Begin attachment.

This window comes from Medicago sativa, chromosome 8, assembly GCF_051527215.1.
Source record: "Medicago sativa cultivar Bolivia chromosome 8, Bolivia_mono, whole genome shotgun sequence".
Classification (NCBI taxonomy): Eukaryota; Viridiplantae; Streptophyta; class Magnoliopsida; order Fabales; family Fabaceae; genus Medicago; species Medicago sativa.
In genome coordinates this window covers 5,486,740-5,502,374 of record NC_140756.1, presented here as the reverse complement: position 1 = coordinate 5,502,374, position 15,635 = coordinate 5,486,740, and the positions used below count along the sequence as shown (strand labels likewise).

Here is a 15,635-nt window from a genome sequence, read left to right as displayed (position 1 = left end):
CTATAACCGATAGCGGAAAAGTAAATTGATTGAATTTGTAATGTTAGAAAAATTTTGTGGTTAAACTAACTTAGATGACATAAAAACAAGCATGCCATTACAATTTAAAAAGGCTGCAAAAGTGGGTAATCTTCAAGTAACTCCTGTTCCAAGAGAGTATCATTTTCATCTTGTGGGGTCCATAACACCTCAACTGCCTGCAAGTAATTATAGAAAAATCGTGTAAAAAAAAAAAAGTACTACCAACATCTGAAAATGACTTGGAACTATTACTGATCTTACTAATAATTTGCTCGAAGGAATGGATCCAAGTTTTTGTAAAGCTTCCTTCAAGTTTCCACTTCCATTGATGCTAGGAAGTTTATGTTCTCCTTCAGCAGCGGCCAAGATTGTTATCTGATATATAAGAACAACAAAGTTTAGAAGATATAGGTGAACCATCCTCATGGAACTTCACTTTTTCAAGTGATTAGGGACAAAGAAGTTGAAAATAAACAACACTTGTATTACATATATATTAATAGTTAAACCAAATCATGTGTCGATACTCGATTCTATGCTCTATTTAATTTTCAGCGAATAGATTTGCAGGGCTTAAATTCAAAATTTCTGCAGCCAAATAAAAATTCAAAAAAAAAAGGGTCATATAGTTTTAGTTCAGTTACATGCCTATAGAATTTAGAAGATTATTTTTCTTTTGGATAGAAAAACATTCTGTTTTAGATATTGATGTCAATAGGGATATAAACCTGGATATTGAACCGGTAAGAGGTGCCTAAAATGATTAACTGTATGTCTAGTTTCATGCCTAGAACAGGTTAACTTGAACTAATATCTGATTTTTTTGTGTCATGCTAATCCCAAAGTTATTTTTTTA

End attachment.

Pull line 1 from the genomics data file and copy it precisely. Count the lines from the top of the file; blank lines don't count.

This window comes from Medicago sativa, chromosome 8, assembly GCF_051527215.1.